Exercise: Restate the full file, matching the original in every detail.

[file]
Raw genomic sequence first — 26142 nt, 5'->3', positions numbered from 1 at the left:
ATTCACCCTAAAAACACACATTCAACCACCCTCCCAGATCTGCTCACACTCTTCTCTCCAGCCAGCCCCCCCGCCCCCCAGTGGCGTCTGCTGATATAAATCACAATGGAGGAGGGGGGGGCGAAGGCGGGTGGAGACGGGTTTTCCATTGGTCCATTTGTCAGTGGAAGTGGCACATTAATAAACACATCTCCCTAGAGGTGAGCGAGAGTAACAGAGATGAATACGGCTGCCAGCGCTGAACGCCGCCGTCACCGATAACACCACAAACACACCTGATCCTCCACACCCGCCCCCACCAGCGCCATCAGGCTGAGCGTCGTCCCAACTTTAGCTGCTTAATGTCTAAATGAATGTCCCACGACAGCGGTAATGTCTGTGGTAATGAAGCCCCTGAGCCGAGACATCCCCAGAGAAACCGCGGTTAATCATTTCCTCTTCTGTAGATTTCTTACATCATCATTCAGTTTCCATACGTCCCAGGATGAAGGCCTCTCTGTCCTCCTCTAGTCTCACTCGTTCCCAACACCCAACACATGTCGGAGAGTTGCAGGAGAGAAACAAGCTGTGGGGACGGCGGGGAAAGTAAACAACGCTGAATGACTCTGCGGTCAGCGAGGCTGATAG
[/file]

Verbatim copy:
Raw genomic sequence first — 26142 nt, 5'->3', positions numbered from 1 at the left:
ATTCACCCTAAAAACACACATTCAACCACCCTCCCAGATCTGCTCACACTCTTCTCTCCAGCCAGCCCCCCCGCCCCCCAGTGGCGTCTGCTGATATAAATCACAATGGAGGAGGGGGGGGCGAAGGCGGGTGGAGACGGGTTTTCCATTGGTCCATTTGTCAGTGGAAGTGGCACATTAATAAACACATCTCCCTAGAGGTGAGCGAGAGTAACAGAGATGAATACGGCTGCCAGCGCTGAACGCCGCCGTCACCGATAACACCACAAACACACCTGATCCTCCACACCCGCCCCCACCAGCGCCATCAGGCTGAGCGTCGTCCCAACTTTAGCTGCTTAATGTCTAAATGAATGTCCCACGACAGCGGTAATGTCTGTGGTAATGAAGCCCCTGAGCCGAGACATCCCCAGAGAAACCGCGGTTAATCATTTCCTCTTCTGTAGATTTCTTACATCATCATTCAGTTTCCATACGTCCCAGGATGAAGGCCTCTCTGTCCTCCTCTAGTCTCACTCGTTCCCAACACCCAACACATGTCGGAGAGTTGCAGGAGAGAAACAAGCTGTGGGGACGGCGGGGAAAGTAAACAACGCTGAATGACTCTGCGGTCAGCGAGGCTGATAG